The world's first Christmas movie is a silent one made in 1898

While looking up something else on YouTube, I came across Santa Claus, the world's first Christmas movie! This British silent film, a little over a minute long, was made in 1898 and was directed by George Albert Smith, a "stage hypnotist, psychic, magic lantern lecturer, Fellow of the Royal Astronomical Society, inventor" and noted film pioneer. It was considered a technical marvel in its time and definitely worth a watch.

Michael Brooke of BFI National Archive reports that the movie had "considerable technical ambition and accomplishment for its period," and that it "uses pioneering visual effects in its depiction of a visit from St. Nicholas." He also writes that it is "believed to be the cinema's earliest known example of parallel action and, when coupled with double-exposure techniques that Smith had already demonstrated in the same year's The Mesmerist (1898) and Photographing a Ghost (1898), the result is one of the most visually and conceptually sophisticated British films made up to then."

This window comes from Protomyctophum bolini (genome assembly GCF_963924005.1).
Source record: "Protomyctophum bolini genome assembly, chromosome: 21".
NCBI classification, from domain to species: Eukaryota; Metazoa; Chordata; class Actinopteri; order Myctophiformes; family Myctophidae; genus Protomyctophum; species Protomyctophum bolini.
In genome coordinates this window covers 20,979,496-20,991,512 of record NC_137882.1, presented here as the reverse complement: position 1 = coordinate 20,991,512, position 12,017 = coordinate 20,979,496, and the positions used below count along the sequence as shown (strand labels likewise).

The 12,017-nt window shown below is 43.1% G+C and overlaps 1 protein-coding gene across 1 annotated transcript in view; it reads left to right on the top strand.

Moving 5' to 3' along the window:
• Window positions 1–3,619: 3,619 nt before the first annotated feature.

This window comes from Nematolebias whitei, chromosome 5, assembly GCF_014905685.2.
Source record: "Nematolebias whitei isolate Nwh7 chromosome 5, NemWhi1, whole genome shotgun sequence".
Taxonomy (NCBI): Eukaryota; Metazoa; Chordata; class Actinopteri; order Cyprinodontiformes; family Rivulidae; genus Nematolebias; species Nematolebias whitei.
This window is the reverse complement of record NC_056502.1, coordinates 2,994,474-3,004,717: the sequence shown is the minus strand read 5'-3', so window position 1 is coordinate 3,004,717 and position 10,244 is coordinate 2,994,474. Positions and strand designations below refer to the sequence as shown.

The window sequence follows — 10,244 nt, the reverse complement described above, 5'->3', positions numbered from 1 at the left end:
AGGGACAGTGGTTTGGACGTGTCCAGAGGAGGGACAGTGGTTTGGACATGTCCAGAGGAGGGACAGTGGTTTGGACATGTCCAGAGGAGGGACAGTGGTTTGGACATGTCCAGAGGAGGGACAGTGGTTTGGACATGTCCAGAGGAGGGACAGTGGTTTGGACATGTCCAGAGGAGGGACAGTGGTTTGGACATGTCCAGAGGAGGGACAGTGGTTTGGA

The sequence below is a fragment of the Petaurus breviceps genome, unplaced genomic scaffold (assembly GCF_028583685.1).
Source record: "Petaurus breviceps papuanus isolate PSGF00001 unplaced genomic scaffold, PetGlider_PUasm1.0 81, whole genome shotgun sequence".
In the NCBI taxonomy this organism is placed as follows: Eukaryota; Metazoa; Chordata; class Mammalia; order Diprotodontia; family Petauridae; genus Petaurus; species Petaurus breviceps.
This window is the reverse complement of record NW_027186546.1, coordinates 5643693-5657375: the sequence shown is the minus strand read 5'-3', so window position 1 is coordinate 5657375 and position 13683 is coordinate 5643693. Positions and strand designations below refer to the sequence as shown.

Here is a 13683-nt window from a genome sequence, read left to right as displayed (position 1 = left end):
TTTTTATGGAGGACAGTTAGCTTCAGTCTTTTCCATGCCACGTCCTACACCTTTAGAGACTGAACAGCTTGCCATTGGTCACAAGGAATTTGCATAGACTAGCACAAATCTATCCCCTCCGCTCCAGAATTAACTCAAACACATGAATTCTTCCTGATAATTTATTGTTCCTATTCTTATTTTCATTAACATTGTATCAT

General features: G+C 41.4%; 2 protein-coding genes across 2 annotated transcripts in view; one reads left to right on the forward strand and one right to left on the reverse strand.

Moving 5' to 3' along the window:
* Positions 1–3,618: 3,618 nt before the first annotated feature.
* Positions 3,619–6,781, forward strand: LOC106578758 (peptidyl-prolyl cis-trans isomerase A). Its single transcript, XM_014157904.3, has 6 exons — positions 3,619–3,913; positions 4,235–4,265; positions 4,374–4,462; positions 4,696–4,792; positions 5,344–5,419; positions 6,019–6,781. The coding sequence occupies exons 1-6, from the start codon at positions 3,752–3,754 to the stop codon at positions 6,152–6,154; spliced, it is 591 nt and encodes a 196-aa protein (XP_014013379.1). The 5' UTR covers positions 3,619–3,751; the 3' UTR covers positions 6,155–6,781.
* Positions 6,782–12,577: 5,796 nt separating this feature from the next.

In this picture you see two children being placed in bed by a maid, lights are then shut off. Santa Claus enters the room from the fireplace and proceeds to trim the tree. He then fills the stockings that were previously hung on the mantle by the children. After walking backward and surveying his work, he suddenly darts at the fireplace and disappears up the chimney. This film surprises everyone and leaves them to wonder how old St. Nicholas disappears.

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